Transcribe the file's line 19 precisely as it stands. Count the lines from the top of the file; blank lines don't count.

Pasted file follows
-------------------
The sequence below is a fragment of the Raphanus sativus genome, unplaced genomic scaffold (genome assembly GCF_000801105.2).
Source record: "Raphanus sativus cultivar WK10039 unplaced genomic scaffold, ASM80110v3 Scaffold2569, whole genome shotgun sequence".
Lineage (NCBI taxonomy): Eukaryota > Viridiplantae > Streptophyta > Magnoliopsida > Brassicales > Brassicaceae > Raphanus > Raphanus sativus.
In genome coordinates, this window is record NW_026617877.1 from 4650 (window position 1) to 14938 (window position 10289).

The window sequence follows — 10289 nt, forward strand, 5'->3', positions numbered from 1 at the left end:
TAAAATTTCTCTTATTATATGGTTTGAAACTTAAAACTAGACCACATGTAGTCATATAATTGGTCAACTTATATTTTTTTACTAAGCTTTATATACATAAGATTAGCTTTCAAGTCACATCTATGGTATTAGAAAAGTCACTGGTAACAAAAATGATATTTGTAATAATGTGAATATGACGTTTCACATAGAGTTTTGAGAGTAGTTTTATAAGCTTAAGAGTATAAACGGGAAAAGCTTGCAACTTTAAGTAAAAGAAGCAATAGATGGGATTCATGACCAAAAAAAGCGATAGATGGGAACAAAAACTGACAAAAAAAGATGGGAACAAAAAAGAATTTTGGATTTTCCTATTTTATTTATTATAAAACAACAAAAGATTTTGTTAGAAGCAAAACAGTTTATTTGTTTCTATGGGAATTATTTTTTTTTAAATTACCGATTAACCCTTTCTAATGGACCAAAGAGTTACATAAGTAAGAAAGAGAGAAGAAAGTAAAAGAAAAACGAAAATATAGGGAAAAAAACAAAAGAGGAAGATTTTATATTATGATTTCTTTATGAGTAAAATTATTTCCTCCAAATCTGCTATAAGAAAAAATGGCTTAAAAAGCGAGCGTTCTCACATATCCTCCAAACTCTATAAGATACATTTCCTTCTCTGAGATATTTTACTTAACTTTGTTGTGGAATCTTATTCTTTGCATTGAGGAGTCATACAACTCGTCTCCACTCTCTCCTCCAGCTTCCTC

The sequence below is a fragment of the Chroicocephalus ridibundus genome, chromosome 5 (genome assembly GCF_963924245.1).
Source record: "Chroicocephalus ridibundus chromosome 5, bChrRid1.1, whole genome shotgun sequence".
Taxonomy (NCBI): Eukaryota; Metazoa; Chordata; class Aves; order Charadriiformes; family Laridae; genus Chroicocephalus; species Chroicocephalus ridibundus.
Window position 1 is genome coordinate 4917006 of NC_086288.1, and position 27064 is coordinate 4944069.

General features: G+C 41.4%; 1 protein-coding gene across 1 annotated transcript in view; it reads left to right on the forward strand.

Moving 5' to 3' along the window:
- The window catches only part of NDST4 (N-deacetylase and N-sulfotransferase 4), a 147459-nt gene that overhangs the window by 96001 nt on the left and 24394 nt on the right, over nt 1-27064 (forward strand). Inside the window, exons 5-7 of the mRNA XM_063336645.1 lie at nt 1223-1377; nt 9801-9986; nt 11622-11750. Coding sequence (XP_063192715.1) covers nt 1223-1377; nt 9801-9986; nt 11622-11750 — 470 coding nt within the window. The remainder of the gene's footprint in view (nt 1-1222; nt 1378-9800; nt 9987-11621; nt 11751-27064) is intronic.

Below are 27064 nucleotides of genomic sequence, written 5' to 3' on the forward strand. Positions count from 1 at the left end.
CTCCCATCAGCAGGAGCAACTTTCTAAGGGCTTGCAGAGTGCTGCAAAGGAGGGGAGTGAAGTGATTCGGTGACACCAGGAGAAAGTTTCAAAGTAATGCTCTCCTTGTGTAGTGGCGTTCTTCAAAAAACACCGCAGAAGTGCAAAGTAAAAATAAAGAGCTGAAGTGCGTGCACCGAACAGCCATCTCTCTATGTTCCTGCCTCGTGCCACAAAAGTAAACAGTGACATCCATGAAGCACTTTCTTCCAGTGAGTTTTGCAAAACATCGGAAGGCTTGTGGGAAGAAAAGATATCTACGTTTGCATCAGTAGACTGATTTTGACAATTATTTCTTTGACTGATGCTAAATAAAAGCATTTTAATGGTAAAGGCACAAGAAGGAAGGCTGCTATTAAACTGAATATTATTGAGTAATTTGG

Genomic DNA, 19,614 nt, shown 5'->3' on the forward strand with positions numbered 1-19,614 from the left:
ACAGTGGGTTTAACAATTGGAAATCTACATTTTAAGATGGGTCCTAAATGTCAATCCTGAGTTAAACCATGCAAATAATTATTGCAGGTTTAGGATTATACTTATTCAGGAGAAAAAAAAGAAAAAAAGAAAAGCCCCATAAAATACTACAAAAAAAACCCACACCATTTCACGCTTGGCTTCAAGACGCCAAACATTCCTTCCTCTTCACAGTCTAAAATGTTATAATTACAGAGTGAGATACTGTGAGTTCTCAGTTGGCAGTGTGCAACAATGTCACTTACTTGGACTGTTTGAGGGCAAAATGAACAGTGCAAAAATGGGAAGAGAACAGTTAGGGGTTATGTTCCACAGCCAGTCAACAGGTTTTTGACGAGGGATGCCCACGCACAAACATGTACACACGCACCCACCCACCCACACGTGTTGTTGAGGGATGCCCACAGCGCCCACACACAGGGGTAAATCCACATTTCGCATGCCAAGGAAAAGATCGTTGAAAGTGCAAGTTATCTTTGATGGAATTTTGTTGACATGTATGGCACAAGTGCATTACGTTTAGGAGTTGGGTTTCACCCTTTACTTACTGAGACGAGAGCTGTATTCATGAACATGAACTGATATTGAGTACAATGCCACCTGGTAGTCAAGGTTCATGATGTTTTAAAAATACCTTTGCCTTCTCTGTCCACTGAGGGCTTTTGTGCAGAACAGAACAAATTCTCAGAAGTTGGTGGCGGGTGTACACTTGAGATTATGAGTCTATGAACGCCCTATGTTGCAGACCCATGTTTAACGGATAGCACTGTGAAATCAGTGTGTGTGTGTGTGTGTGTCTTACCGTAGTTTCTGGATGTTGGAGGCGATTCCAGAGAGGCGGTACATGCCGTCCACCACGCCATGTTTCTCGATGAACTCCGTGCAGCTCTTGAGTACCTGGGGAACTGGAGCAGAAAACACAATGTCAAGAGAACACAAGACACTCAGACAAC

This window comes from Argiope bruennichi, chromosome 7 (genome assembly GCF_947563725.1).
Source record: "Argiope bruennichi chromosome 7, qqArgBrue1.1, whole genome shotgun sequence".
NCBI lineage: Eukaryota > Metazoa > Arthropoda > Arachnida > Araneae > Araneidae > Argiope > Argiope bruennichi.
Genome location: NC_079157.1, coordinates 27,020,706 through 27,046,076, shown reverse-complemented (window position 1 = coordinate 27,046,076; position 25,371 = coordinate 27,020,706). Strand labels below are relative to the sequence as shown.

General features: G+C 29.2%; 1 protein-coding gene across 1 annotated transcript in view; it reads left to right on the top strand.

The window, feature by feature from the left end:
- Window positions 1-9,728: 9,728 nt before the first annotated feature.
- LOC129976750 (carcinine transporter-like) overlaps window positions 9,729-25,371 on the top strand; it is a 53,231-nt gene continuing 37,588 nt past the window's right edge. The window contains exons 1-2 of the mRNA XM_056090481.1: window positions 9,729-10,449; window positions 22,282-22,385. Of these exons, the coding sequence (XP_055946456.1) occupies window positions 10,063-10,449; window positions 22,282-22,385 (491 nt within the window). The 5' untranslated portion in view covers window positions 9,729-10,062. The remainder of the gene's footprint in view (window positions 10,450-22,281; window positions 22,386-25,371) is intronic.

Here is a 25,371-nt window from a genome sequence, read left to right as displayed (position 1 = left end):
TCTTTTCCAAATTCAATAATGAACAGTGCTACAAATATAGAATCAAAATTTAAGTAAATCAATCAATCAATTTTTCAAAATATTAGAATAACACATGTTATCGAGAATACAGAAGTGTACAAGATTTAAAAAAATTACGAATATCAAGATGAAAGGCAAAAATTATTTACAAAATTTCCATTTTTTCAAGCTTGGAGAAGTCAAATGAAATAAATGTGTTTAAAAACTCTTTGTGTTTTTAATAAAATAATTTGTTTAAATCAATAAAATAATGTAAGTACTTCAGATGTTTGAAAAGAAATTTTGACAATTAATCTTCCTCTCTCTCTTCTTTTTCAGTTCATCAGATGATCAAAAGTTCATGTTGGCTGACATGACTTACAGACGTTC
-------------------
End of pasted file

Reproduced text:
Source record: "Argiope bruennichi chromosome 7, qqArgBrue1.1, whole genome shotgun sequence".